This review originally appeared in the Jan. 7-13, 2009 issue of the Bay Guardian:
John Gall’s art for A Slow Death: 83 Days of Radiation Sickness (Vertical 160 pages $19.95) is unique in a gaze-snatching fashion. It combines hues of yellow and green, block patterns, and a news photo backdrop into an attractive, enigmatic, and faintly disturbing image that makes a browser wonder, “What exactly is inside this book?”
The answer is an account of a nuclear plant worker’s gradual demise after he was accidentally exposed to 20,000 times the maximum tolerable amount of neutron beam radiation. As some alleged environmentalists (including figureheads such as Al Gore) have begun touting the benefits of “non-carbon sources” of energy — an evasive way of saying “atomic power” — Hisashi Ouchi’s death comes across as an extreme cautionary tale.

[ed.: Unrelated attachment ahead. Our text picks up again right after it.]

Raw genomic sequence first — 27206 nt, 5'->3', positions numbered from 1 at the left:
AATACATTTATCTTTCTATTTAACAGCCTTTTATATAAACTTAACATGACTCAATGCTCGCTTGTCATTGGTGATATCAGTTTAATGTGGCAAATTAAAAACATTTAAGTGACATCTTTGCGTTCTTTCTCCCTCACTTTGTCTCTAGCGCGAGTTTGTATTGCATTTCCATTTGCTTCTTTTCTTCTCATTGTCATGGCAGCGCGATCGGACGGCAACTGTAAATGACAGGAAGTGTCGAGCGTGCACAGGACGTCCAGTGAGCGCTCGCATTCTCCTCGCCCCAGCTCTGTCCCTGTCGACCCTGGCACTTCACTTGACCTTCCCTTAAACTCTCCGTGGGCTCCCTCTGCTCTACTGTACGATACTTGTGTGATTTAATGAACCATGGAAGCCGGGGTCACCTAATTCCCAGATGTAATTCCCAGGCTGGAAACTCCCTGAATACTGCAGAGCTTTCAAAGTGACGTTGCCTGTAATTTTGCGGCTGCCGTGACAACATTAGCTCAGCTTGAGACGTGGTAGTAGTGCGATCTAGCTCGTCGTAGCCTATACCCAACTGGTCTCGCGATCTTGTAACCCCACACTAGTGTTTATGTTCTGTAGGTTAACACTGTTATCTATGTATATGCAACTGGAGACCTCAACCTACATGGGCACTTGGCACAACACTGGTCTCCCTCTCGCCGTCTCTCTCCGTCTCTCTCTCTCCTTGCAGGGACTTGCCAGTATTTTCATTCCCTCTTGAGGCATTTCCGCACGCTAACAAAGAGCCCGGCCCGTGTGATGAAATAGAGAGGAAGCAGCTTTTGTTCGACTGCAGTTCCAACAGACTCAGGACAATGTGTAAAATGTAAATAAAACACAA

Credited to NHK-TV “Tokaimura Criticality Accident Crew” and constructed from a television documentary about the nuclear accident, A Slow Death bluntly but compassionately renders Ouchi’s physical symptoms, which included massive skin loss, and the emotional impact his plight had on the doctors and nurses who treated him. The last extraordinary aspect of Ouchi’s story involves his heart, which persevered and remained relatively healthy while the rest of him demonstrated the impact of radiation. As the book puts it, “it continued living amidst the destruction of virtually every other cell in his body.”